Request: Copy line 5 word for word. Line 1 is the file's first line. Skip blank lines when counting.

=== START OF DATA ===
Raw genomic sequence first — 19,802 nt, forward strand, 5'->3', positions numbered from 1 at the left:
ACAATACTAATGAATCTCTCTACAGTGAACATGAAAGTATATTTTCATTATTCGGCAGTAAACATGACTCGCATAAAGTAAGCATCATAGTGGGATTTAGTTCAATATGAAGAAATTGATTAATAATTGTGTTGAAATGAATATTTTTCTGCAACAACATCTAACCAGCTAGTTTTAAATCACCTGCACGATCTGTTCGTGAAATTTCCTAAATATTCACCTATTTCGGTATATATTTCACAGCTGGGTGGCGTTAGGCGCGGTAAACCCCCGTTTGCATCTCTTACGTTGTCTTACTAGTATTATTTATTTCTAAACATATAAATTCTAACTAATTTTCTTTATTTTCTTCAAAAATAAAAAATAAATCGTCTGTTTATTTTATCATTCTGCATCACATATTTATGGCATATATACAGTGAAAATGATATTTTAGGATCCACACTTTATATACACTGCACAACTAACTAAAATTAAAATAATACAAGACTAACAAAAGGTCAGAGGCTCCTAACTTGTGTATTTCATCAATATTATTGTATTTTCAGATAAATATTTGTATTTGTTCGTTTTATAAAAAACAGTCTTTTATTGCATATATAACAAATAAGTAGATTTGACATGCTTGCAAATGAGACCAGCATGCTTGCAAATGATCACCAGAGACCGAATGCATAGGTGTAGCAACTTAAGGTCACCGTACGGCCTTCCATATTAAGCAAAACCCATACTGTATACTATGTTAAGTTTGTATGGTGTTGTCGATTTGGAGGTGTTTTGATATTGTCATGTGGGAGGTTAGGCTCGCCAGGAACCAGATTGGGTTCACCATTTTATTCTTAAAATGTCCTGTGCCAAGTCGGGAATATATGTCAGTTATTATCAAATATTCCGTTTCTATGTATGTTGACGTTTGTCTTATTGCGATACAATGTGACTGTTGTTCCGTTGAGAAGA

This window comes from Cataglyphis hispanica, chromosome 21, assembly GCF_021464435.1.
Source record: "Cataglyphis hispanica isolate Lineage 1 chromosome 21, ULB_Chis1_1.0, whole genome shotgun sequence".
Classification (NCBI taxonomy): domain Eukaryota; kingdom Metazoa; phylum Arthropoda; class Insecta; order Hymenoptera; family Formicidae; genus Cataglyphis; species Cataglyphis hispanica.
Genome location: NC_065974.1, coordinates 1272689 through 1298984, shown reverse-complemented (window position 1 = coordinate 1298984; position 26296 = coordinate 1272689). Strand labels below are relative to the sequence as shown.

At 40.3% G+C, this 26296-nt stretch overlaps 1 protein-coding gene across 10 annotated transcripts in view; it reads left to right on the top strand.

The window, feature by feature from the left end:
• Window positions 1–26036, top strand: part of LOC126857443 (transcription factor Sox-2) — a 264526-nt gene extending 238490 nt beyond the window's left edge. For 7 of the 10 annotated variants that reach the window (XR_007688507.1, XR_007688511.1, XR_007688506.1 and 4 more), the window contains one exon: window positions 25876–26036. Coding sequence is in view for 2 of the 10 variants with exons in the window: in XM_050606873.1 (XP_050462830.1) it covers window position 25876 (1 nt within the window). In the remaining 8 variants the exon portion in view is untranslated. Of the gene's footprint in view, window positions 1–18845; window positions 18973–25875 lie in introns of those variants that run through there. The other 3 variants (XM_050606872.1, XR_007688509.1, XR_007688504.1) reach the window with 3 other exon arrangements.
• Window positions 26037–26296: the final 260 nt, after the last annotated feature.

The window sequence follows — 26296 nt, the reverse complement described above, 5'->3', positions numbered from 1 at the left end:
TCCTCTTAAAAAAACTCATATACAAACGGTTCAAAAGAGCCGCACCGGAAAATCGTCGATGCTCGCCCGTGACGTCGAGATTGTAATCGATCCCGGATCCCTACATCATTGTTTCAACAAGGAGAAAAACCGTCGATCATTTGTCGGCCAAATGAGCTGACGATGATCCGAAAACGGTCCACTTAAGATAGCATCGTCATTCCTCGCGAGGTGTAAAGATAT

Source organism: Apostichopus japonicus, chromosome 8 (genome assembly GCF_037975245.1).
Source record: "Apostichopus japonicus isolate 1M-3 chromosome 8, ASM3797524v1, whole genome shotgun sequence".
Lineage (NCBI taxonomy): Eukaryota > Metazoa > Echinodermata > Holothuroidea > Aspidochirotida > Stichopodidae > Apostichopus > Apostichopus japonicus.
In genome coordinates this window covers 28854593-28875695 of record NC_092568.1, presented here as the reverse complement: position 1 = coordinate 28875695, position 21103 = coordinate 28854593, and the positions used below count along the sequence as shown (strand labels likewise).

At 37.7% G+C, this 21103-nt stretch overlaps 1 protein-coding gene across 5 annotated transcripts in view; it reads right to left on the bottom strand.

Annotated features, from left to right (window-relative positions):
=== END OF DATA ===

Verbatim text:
Classification (NCBI taxonomy): domain Eukaryota; kingdom Metazoa; phylum Arthropoda; class Insecta; order Hymenoptera; family Formicidae; genus Cataglyphis; species Cataglyphis hispanica.